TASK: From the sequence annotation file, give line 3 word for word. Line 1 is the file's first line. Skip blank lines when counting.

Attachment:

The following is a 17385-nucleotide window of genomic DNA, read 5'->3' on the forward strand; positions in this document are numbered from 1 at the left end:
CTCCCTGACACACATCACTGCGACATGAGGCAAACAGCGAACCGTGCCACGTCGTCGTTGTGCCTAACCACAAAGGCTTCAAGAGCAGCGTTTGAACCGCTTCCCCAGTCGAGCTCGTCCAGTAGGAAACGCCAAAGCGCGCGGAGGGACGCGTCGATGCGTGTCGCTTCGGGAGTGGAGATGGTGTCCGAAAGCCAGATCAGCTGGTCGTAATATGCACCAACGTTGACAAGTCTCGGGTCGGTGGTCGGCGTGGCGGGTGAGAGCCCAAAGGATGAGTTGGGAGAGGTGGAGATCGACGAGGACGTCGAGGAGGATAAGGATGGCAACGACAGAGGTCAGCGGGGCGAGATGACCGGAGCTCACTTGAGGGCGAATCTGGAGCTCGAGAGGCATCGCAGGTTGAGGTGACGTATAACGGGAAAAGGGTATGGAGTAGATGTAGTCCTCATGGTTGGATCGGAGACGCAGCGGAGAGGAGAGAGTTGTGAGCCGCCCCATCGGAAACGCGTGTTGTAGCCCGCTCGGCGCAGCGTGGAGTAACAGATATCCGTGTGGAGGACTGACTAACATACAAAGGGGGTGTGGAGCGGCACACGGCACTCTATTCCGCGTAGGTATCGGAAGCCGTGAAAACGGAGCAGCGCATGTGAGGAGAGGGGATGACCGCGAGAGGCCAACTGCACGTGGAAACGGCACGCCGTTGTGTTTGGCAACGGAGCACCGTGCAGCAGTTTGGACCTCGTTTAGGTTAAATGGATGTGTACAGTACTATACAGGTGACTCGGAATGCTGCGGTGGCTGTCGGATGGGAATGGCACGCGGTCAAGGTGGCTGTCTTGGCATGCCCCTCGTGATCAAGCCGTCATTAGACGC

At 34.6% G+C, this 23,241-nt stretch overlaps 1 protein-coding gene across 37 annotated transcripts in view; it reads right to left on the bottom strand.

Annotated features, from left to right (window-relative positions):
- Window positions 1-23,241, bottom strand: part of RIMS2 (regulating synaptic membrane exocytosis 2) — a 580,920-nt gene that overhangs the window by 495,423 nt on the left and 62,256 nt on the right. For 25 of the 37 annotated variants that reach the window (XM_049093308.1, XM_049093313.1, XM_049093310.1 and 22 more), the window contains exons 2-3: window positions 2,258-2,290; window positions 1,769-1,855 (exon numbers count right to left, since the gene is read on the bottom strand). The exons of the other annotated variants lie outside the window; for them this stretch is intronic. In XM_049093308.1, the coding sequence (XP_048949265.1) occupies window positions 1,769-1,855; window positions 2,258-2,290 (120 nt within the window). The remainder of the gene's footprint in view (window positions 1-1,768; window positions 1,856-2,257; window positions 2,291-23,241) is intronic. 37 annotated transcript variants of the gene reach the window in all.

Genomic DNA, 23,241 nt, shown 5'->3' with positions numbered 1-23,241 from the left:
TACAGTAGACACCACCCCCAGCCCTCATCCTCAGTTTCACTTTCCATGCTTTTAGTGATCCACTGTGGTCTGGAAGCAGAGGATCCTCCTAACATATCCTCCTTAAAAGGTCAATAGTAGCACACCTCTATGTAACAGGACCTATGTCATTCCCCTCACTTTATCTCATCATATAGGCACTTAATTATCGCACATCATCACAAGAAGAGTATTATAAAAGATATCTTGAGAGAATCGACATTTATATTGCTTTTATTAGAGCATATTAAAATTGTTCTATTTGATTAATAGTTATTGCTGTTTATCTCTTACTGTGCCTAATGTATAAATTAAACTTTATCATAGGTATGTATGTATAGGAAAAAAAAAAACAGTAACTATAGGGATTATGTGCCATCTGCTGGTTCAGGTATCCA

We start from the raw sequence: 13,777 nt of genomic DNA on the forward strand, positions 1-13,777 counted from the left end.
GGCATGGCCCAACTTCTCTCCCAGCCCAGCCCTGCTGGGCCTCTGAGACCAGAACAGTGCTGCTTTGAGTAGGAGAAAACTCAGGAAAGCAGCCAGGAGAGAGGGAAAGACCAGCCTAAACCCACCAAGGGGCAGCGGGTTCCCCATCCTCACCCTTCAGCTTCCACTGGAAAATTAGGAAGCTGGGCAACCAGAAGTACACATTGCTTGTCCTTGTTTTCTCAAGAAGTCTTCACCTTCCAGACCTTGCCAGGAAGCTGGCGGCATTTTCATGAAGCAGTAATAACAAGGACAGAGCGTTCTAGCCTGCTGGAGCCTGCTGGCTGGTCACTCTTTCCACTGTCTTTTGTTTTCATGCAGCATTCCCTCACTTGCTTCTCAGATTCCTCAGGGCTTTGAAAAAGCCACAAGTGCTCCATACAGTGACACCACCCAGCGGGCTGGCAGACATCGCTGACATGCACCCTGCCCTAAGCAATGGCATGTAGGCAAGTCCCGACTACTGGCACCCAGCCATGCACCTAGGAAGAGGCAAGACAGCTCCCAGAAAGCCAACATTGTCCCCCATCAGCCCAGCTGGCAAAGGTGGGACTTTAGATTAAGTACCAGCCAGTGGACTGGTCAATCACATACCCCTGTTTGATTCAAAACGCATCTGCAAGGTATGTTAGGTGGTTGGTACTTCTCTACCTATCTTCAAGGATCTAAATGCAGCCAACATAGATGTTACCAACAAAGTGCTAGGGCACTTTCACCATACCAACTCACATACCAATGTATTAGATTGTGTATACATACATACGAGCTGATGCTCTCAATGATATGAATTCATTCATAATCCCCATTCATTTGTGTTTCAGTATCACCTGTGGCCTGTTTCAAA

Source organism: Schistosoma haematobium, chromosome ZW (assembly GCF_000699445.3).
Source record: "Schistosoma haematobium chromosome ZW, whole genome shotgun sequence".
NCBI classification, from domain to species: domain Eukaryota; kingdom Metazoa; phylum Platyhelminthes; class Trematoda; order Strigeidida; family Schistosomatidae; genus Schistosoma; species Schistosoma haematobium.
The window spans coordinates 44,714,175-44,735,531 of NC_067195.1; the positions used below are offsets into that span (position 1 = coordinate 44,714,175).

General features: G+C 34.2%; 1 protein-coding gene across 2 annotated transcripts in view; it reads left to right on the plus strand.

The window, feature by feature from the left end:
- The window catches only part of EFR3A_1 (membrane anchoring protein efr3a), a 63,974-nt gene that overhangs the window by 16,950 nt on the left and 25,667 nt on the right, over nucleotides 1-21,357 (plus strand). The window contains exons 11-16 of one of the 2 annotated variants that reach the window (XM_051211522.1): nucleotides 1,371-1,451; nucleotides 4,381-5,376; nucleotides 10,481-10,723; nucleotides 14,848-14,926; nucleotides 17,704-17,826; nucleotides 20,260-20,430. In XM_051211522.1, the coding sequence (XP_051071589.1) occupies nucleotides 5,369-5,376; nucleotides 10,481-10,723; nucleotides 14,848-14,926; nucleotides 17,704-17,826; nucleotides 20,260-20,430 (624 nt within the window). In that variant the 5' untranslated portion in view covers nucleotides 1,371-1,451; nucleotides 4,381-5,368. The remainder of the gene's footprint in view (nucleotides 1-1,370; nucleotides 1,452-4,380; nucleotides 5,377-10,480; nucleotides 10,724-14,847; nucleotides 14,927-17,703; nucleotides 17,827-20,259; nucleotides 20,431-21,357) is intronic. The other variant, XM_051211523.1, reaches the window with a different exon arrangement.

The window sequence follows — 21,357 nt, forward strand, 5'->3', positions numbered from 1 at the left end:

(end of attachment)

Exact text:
At 34.6% G+C, this 23,241-nt stretch overlaps 1 protein-coding gene across 37 annotated transcripts in view; it reads right to left on the bottom strand.